• In a blended family, the surviving spouse would still retain the ability to revoke or execute a new TOD Deed, and may name only his or her surviving children.
  • If someone challenges the effectiveness of a TOD deed based on an argument that the owner lacked capacity when he or she executed the deed, a court proceeding may be needed to resolve the issue.
  • A TOD deed is not a good choice if the beneficiary needs to sell the property and receive the proceeds soon after the owner’s death, because doing so may not be possible until 12 months after the owner’s death.

As you can see, TOD deeds are no substitute for a well drafted living trust. Planning techniques, including the Revocable Living Trusts and the Living Trust Plus, afford greater protection for you and your family when titling your property. For example, if you place your property into a properly drafted Revocable Living Trust, then you could add protections that would deal with disability, divorce, creditors, and catastrophic illness protection for your beneficiaries. Before leaping into a situation, we urge you to consider all of your options and let us help you select the right strategy for your family.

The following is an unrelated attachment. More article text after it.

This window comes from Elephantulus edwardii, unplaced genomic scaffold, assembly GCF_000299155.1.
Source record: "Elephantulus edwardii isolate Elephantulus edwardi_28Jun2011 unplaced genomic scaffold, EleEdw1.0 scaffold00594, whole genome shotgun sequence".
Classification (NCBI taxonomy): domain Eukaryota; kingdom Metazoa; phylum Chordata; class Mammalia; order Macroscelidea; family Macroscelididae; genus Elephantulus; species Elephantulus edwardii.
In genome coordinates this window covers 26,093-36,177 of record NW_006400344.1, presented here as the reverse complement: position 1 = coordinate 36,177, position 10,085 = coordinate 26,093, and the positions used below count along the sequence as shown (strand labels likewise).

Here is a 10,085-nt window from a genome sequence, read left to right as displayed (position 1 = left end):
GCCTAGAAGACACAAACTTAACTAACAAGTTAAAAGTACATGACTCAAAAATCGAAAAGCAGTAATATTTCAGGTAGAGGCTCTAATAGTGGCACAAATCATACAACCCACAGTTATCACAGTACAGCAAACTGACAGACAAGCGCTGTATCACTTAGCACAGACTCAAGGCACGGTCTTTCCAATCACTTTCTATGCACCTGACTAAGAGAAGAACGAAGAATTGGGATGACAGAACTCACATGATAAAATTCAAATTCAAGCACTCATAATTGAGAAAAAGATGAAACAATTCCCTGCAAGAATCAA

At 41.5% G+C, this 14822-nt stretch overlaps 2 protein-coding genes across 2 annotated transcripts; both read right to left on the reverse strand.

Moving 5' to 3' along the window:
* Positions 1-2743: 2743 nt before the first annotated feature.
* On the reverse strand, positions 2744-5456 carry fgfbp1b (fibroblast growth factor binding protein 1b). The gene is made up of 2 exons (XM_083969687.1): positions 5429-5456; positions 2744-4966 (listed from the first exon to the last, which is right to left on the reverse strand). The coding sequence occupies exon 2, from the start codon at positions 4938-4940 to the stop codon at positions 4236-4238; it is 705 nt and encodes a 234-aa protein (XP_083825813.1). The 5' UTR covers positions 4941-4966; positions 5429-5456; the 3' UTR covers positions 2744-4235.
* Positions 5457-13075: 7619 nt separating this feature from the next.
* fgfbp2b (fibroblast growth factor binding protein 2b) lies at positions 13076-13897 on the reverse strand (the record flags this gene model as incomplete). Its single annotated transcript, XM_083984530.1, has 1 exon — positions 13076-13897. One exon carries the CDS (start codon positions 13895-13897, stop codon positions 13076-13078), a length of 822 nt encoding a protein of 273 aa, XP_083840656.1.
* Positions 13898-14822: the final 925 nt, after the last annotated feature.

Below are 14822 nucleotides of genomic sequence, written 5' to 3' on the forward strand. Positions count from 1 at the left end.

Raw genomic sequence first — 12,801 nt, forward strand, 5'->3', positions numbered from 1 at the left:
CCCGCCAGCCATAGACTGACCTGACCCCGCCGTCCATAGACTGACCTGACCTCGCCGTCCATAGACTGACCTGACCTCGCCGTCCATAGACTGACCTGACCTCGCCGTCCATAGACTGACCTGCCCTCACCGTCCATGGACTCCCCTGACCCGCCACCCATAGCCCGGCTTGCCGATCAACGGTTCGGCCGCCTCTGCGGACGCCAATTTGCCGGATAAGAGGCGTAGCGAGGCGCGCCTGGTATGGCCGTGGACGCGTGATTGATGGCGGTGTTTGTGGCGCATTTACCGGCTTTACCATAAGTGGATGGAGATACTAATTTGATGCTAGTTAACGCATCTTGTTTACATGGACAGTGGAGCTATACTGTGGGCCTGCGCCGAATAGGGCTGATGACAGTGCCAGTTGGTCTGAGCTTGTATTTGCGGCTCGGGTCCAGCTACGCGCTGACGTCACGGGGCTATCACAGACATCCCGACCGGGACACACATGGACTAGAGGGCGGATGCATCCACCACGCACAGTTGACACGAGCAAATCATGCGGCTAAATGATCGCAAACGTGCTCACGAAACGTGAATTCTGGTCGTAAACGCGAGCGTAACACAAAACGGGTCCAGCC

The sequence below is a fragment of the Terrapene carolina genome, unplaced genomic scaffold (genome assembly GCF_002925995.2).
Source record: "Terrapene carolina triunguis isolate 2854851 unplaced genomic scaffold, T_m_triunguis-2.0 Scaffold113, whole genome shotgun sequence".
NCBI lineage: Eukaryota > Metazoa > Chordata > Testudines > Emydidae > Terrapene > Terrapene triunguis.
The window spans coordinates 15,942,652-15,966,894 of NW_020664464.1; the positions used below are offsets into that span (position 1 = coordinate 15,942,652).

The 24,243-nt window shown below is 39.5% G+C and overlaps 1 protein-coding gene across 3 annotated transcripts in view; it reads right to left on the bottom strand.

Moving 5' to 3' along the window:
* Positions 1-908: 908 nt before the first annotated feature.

Below are two options to explore:

Revocable Living Trusts

A Revocable Living Trust can function as a Will, but it also offers other benefits that you should consider. An RLT avoids probate, enables your heirs to receive your property more quickly, ensures your trusted family members (and not the court) oversee your estate distribution, maintains your privacy, and does not require an annual fee. Read more about Revocable Living Trusts here.

Understanding Living Trust Plus™ (LTP)

The Living Trust Plus™ (LTP) functions much like a Revocable Living Trust and maintains much of the flexibility of a Revocable Living Trust, but protects one’s assets from the expenses and complexities of probate PLUS lawsuits PLUS nursing home expenses while the creator of the trust is alive. The LTP protects the trust creator’s assets from lawsuits, medical expenses, and — most importantly for the 99.8% of Americans who are NOT among the ultra-wealthy — from the devastating costs of nursing home care.